Mango's 1st Birthday!
Drusillas Celebrates First Birthday of One of the World’s Most Endangered Primates
Mango, the Sulawesi black crested macaque, has been happily celebrating his 1st birthday today at Drusillas Park in Alfriston. Zookeepers have spent the morning spoiling him silly and even made him a very special monkey birthday cake.
Mango was born at Drusillas on 15th July 2018 and has been lovingly raised by his Dad, Motek and Mum, Kira.
Head Keeper, Sophie Leadbitter, said: “Sadly Mango didn’t actually get any of his birthday cupcakes, because his Dad Motek ate them all before he could get at them! We were gutted because we thought Mango might get some of his birthday cake, but Motek ate the lot.”
“A hard but important lesson in becoming alpha male for Mango. So, although he only got to hoover up the crumbs, he did learn a valuable lesson. At the moment he is bottom of the hierarchy, but one day he will be alpha and will have to teach his own children about the rules of the monkey kingdom.”
Mango was delighted to find some birthday treats had been left out for him and inspected his birthday feast from afar. Head Keeper, Sophie Leadbitter, handmade Mango’s birthday cupcakes out of soaked leaf pellets which were mashed together to form the ‘sponge’, she then topped the cake with sweet potato ‘icing’ and decorated it with crushed up vegetables. To complete the veggie creation, Sophie then added two carrot ‘candles’. Although this might not be a humans first choice for cake, the combination added up to absolute monkey heaven.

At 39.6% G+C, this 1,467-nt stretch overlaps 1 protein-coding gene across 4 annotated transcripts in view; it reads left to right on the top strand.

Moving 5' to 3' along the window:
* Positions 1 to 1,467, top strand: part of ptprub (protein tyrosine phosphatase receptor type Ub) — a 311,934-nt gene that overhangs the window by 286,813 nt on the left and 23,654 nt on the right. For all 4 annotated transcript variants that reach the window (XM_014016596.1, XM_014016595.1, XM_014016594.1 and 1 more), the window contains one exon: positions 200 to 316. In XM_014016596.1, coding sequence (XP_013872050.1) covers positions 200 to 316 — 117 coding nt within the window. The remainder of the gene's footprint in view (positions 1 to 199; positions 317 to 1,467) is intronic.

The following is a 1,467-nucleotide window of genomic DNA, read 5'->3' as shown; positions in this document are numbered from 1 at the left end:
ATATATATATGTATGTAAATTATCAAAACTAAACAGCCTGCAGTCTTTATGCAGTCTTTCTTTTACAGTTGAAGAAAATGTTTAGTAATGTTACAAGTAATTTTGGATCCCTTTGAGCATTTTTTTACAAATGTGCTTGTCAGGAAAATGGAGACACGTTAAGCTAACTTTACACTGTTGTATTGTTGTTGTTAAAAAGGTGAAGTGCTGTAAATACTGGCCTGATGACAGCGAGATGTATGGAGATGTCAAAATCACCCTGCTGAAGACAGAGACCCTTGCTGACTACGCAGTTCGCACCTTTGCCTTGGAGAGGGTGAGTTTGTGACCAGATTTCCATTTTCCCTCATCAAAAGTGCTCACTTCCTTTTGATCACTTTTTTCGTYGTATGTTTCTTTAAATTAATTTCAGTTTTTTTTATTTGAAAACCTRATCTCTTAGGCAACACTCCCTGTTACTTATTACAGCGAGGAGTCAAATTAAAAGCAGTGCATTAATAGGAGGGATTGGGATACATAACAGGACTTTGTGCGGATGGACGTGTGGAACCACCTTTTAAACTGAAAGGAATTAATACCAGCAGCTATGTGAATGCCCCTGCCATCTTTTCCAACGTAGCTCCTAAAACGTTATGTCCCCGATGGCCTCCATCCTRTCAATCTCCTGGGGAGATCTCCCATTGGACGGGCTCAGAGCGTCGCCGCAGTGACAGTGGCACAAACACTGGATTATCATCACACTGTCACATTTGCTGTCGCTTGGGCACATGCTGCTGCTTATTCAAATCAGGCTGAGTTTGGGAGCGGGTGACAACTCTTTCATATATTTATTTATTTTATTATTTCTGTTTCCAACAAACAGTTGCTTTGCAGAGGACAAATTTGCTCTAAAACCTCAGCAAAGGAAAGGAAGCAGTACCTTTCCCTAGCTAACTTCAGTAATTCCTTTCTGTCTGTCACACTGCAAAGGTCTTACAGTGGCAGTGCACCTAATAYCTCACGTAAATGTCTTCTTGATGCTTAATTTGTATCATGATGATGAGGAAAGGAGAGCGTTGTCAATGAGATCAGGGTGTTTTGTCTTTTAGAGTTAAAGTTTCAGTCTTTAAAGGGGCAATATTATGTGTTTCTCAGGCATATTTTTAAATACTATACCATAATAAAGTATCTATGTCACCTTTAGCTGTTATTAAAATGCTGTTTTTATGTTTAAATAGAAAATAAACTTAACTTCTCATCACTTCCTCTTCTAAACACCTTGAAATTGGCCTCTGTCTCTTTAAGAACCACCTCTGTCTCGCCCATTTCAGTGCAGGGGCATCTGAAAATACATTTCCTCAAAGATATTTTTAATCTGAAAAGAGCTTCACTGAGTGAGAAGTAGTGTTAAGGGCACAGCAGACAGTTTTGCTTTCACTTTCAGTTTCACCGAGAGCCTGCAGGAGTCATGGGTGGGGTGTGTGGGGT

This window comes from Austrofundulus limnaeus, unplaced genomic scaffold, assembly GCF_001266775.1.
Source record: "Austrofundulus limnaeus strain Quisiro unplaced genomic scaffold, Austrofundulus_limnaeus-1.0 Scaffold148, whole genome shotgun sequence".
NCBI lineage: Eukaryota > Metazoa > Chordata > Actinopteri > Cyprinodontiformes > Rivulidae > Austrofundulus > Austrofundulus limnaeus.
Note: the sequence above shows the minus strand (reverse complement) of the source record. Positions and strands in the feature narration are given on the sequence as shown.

Head Keeper, Sophie Leadbitter, commented: “We are so proud of Mango and it is really special that we have such a strong breeding group of Sulawesi macaques at Drusillas. They are critically endangered in the wild and their numbers are rapidly decreasing due to extensive habitat loss as well as the illegal bush meat trade and the illegal pet trade.”
“Sadly, their population has declined by as much as 80% over the last 40 years in the wild. The International Union for Conservation of Nature lists the Sulawesi crested macaque as one of the world’s 25 most endangered primates, and as the most endangered of the seven macaque species found on the island of Sulawesi.”
“The principal threat to their survival is over-hunting for meat. In Indonesia the macaque is considered a delicacy and is often served for special occasions. Deforestation is another major threat to the species, with large areas of their habitat now being cleared for coconut plantations, garden plots and roads.”
With over 20 different endangered and rare species living at Drusillas, the zoo is proud to be playing their part in the protection of these animals. Many of the animals at Drusillas are involved in breeding programmes, often monitored by studbook keepers, to ensure the future survival of the species.
Zoos and other animal collections help primate conservation, both through education and captive breeding programmes. The thriving group at Drusillas are part of the European conservation programme and the zoo has enjoyed many breeding successes over the years.
Head Keeper, Sophie Leadbitter, said: “I can’t believe we are celebrating Mango’s 1st birthday already! He has grown up so fast! It’s amazing to see how well the little lad is doing and how he is thriving at Drusillas.”
“On behalf of all the staff at Drusillas we would like to wish Mango a very Happy 1st Birthday and raise a toast to many more years of happy memories! We’ll make sure he gets some treats later!”